Indian police arrest nine after 'Muslim men' burnt alive

NEW DELHI (AFP) - Police have arrested nine people after a mob torched a house and burnt to death three men thought to be Muslims in an outbreak of communal violence in northern India, an official said Monday.

Police in riot gear were patrolling a village where Sunday's hours-long rampage and attack occurred in Bihar state, with tensions still high between the majority Hindu and minority Muslim communities.

The attack was triggered by the discovery of the body of a teenage Hindu boy, allegedly murdered by family members of a Muslim girl who objected to the pair's suspected relationship.

"We have identified the attackers and nine accused have been arrested," said Paras Nath, inspector general of police in Muzaffarpur district.

"The hunt is on for others. Three persons were burnt alive," Nath told AFP.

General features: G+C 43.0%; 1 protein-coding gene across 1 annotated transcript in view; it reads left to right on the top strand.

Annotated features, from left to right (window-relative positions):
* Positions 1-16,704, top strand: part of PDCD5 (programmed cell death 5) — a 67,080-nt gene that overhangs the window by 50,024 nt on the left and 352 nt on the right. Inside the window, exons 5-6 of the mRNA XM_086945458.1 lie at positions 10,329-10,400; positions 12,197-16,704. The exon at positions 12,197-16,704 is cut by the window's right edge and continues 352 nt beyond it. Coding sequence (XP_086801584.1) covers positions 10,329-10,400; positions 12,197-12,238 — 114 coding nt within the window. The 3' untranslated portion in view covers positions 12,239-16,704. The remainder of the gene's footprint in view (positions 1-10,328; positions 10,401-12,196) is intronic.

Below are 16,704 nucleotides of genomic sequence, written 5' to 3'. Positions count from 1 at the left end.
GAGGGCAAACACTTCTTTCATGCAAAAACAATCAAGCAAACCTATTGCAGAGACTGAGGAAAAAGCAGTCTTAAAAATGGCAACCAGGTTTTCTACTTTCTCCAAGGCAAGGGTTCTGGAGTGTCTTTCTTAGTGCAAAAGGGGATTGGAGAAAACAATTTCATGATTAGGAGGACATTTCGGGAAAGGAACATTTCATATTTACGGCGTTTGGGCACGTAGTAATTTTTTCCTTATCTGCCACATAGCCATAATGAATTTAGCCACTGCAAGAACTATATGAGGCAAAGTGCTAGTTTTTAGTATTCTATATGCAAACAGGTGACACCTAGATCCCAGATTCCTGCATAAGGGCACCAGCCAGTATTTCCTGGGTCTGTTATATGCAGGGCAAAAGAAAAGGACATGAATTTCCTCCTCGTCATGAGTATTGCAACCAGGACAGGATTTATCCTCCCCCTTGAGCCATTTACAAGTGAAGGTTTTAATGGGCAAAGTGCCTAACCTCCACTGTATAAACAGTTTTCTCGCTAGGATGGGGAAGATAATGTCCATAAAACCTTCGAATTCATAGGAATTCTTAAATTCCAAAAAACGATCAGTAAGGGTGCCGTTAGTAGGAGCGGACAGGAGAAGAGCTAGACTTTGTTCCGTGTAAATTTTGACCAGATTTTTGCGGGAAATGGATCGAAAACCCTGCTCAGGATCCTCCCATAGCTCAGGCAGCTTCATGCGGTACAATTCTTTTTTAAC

"One accused in the murder of the teenage boy has also been arrested," he added.

The body of 19-year-old Bhartendu Kumar was discovered Saturday in his native village of Saraiya, 102 kilometres (64 miles) from the state capital Patna, after he disappeared days earlier.

A mob armed with sticks and other sharp weapons attacked the house of one of the people suspected by Kumar's family of kidnapping and murdering him, police said.

Rioters set his house on fire, killing three residents, thought to belong to the Muslim community and injuring two others.

Police said 10 adjoining houses were also gutted and 15 vehicles damanged in the violence, which lasted for four hours on Sunday morning.

Couples from different religions in India are often targeted by their families and community members for supposedly bringing "dishonour", sometimes resulting in confrontations and even deadly violence and full-scale riots.

Critics say Hindu hardline groups have become more emboldened since the Hindu nationalist Bharatiya Janata Party stormed to power at elections in May.

Alongside the 80 percent Hindu majority, Muslims make up 13.4 percent of India's 1.2 billion population, with Christians, Buddhists, Sikhs and other religions accounting for the rest.

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